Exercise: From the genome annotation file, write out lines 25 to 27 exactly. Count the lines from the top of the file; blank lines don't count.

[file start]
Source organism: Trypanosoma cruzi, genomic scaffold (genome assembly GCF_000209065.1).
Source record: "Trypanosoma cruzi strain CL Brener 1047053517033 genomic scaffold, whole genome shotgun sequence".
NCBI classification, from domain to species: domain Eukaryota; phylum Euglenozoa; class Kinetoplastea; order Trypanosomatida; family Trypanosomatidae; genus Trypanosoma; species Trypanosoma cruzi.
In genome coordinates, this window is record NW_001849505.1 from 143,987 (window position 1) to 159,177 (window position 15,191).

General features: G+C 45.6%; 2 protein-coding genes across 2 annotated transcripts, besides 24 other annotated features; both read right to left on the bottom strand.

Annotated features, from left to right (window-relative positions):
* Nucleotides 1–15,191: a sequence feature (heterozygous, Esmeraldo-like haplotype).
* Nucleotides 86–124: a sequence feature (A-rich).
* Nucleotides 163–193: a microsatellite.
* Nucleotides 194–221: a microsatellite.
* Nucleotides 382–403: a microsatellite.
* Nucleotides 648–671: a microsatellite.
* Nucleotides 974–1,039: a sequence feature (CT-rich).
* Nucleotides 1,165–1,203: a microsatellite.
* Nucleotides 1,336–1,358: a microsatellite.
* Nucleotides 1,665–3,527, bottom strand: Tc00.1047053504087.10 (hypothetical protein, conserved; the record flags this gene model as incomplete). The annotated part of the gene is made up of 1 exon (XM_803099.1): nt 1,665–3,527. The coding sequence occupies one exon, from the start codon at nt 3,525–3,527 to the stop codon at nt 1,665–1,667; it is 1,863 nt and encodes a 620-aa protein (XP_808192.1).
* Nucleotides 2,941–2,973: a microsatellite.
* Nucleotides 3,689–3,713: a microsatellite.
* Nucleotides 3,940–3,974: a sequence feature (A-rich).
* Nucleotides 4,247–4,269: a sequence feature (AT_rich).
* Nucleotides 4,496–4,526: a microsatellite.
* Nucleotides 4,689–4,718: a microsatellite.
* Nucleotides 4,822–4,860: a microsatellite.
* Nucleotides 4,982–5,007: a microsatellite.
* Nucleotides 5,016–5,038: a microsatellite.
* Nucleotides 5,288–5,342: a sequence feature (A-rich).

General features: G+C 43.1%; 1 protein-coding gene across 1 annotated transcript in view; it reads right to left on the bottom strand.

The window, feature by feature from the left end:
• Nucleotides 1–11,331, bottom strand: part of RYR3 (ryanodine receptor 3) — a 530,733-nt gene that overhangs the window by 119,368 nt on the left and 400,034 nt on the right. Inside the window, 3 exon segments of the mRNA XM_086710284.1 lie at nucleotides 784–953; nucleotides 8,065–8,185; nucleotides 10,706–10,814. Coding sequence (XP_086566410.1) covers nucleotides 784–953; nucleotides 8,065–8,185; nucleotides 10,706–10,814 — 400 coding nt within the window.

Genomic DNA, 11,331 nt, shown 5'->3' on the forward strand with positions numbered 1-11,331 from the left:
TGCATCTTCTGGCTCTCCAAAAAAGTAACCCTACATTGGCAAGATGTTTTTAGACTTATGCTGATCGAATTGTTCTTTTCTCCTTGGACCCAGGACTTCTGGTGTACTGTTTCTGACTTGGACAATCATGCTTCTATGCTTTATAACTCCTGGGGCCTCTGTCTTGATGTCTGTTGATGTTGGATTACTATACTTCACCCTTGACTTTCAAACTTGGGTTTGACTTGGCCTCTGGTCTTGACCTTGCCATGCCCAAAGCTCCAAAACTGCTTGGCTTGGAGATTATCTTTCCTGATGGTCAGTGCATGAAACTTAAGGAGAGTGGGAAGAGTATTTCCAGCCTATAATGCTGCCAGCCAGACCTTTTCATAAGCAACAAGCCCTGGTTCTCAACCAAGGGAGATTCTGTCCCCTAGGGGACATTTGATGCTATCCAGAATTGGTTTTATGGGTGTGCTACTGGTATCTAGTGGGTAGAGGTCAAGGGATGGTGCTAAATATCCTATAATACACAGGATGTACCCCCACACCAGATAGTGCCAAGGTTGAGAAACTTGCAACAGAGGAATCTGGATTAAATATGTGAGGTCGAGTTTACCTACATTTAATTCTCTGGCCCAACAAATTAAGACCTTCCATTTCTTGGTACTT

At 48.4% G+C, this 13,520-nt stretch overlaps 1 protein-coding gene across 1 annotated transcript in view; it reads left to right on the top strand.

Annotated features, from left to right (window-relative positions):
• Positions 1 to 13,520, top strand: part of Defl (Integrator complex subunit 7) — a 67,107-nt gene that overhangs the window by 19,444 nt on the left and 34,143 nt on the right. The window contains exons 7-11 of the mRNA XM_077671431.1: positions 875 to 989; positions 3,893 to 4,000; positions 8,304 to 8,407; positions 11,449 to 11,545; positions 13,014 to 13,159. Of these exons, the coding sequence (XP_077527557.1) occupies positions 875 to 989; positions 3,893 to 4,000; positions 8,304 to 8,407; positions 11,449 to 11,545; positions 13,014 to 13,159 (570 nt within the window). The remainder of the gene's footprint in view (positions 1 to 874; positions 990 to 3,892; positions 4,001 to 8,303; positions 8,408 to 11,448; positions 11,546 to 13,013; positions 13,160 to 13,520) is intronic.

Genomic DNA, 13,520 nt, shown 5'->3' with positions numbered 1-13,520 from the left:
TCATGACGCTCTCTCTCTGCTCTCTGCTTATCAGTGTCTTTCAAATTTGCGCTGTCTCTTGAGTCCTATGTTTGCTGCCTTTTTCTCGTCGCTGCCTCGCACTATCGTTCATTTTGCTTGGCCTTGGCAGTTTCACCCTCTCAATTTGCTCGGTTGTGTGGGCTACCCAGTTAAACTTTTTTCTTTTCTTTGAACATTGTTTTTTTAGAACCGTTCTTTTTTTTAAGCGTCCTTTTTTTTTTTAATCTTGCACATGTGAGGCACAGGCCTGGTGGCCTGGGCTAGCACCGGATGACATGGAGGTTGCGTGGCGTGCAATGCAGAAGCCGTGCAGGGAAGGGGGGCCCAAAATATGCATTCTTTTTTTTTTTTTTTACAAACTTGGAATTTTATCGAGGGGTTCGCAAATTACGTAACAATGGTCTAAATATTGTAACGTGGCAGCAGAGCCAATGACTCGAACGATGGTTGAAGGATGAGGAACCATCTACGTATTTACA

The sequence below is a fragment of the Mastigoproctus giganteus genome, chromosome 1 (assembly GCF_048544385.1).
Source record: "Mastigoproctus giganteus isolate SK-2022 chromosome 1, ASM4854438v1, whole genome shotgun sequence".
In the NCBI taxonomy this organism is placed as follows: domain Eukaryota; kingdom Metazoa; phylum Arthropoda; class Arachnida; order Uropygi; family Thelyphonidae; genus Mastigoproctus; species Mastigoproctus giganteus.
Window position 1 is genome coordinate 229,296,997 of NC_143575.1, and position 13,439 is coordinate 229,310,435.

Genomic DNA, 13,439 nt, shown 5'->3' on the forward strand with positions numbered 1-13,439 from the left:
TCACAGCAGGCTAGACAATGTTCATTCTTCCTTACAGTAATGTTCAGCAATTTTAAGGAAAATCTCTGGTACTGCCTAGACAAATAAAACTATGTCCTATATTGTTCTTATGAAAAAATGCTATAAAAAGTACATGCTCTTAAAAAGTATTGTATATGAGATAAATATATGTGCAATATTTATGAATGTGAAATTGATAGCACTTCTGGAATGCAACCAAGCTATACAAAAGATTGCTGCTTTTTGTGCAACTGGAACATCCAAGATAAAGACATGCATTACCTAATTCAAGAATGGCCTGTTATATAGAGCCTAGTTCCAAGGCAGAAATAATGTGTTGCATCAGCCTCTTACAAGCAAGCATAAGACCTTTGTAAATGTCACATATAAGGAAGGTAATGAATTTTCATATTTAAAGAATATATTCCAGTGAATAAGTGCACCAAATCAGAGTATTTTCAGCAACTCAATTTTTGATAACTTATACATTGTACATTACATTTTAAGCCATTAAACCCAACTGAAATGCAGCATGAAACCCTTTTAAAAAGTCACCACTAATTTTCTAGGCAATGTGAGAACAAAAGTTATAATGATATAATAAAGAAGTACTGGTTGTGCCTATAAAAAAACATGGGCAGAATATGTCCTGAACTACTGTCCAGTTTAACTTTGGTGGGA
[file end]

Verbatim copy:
* Nucleotides 5,016–5,038: a microsatellite.
* Nucleotides 5,288–5,342: a sequence feature (A-rich).

General features: G+C 43.1%; 1 protein-coding gene across 1 annotated transcript in view; it reads right to left on the bottom strand.